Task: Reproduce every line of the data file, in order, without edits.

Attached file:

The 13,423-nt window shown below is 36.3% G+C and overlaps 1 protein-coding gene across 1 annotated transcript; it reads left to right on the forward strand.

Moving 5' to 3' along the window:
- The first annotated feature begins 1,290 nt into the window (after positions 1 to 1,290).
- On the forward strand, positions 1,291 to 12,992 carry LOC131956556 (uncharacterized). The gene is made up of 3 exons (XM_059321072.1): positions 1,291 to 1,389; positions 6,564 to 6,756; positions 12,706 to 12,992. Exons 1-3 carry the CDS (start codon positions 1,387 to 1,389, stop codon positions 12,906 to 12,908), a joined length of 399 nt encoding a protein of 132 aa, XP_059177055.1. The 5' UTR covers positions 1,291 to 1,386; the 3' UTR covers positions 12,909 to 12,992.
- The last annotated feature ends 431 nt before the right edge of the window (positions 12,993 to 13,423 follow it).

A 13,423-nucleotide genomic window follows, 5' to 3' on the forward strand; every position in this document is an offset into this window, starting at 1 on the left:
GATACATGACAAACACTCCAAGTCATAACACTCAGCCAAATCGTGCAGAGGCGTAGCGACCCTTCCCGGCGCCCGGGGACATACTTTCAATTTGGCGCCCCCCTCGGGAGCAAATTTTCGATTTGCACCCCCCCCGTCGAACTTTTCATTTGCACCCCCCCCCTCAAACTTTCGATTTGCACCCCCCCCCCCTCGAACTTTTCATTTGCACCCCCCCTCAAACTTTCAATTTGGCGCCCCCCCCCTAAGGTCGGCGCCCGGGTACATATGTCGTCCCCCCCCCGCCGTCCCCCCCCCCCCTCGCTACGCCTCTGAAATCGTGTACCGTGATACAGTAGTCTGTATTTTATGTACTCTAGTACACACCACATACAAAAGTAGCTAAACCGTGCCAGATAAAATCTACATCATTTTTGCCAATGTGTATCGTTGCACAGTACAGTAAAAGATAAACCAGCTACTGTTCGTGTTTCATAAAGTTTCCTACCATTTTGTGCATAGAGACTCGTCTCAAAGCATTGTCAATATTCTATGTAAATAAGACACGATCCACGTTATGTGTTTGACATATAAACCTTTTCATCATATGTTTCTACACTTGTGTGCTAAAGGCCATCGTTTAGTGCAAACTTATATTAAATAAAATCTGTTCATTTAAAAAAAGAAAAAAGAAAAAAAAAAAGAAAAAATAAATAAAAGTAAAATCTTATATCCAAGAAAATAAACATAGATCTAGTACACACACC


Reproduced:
The 13,423-nt window shown below is 36.3% G+C and overlaps 1 protein-coding gene across 1 annotated transcript; it reads left to right on the forward strand.

Moving 5' to 3' along the window:
- The first annotated feature begins 1,290 nt into the window (after positions 1 to 1,290).
- On the forward strand, positions 1,291 to 12,992 carry LOC131956556 (uncharacterized). The gene is made up of 3 exons (XM_059321072.1): positions 1,291 to 1,389; positions 6,564 to 6,756; positions 12,706 to 12,992. Exons 1-3 carry the CDS (start codon positions 1,387 to 1,389, stop codon positions 12,906 to 12,908), a joined length of 399 nt encoding a protein of 132 aa, XP_059177055.1. The 5' UTR covers positions 1,291 to 1,386; the 3' UTR covers positions 12,909 to 12,992.
- The last annotated feature ends 431 nt before the right edge of the window (positions 12,993 to 13,423 follow it).

A 13,423-nucleotide genomic window follows, 5' to 3' on the forward strand; every position in this document is an offset into this window, starting at 1 on the left:
GATACATGACAAACACTCCAAGTCATAACACTCAGCCAAATCGTGCAGAGGCGTAGCGACCCTTCCCGGCGCCCGGGGACATACTTTCAATTTGGCGCCCCCCTCGGGAGCAAATTTTCGATTTGCACCCCCCCCGTCGAACTTTTCATTTGCACCCCCCCCCTCAAACTTTCGATTTGCACCCCCCCCCCCTCGAACTTTTCATTTGCACCCCCCCTCAAACTTTCAATTTGGCGCCCCCCCCCTAAGGTCGGCGCCCGGGTACATATGTCGTCCCCCCCCCGCCGTCCCCCCCCCCCCTCGCTACGCCTCTGAAATCGTGTACCGTGATACAGTAGTCTGTATTTTATGTACTCTAGTACACACCACATACAAAAGTAGCTAAACCGTGCCAGATAAAATCTACATCATTTTTGCCAATGTGTATCGTTGCACAGTACAGTAAAAGATAAACCAGCTACTGTTCGTGTTTCATAAAGTTTCCTACCATTTTGTGCATAGAGACTCGTCTCAAAGCATTGTCAATATTCTATGTAAATAAGACACGATCCACGTTATGTGTTTGACATATAAACCTTTTCATCATATGTTTCTACACTTGTGTGCTAAAGGCCATCGTTTAGTGCAAACTTATATTAAATAAAATCTGTTCATTTAAAAAAAGAAAAAAGAAAAAAAAAAAGAAAAAATAAATAAAAGTAAAATCTTATATCCAAGAAAATAAACATAGATCTAGTACACACACC